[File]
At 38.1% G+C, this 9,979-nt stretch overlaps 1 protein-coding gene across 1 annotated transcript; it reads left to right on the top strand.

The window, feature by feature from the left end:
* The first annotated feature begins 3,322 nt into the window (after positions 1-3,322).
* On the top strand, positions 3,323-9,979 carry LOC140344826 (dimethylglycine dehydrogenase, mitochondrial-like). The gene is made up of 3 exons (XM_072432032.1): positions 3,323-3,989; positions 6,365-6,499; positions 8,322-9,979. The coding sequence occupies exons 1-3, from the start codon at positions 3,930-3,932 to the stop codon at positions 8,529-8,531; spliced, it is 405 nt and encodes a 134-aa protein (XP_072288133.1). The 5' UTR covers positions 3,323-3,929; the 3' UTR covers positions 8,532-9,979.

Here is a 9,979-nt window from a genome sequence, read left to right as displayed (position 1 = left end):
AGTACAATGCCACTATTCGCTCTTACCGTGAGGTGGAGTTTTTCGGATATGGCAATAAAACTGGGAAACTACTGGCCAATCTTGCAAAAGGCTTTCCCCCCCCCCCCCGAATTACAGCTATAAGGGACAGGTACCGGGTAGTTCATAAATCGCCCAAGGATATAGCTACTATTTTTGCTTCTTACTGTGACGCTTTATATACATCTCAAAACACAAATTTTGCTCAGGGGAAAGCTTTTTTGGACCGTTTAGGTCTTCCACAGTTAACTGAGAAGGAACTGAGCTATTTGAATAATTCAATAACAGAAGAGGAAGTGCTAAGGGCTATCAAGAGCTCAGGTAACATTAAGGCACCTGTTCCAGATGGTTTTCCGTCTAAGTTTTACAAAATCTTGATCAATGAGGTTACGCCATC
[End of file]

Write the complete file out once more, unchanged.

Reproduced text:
At 38.1% G+C, this 9,979-nt stretch overlaps 1 protein-coding gene across 1 annotated transcript; it reads left to right on the top strand.

The window, feature by feature from the left end:
* The first annotated feature begins 3,322 nt into the window (after positions 1-3,322).
* On the top strand, positions 3,323-9,979 carry LOC140344826 (dimethylglycine dehydrogenase, mitochondrial-like). The gene is made up of 3 exons (XM_072432032.1): positions 3,323-3,989; positions 6,365-6,499; positions 8,322-9,979. The coding sequence occupies exons 1-3, from the start codon at positions 3,930-3,932 to the stop codon at positions 8,529-8,531; spliced, it is 405 nt and encodes a 134-aa protein (XP_072288133.1). The 5' UTR covers positions 3,323-3,929; the 3' UTR covers positions 8,532-9,979.

Here is a 9,979-nt window from a genome sequence, read left to right as displayed (position 1 = left end):
AGTACAATGCCACTATTCGCTCTTACCGTGAGGTGGAGTTTTTCGGATATGGCAATAAAACTGGGAAACTACTGGCCAATCTTGCAAAAGGCTTTCCCCCCCCCCCCCGAATTACAGCTATAAGGGACAGGTACCGGGTAGTTCATAAATCGCCCAAGGATATAGCTACTATTTTTGCTTCTTACTGTGACGCTTTATATACATCTCAAAACACAAATTTTGCTCAGGGGAAAGCTTTTTTGGACCGTTTAGGTCTTCCACAGTTAACTGAGAAGGAACTGAGCTATTTGAATAATTCAATAACAGAAGAGGAAGTGCTAAGGGCTATCAAGAGCTCAGGTAACATTAAGGCACCTGTTCCAGATGGTTTTCCGTCTAAGTTTTACAAAATCTTGATCAATGAGGTTACGCCATC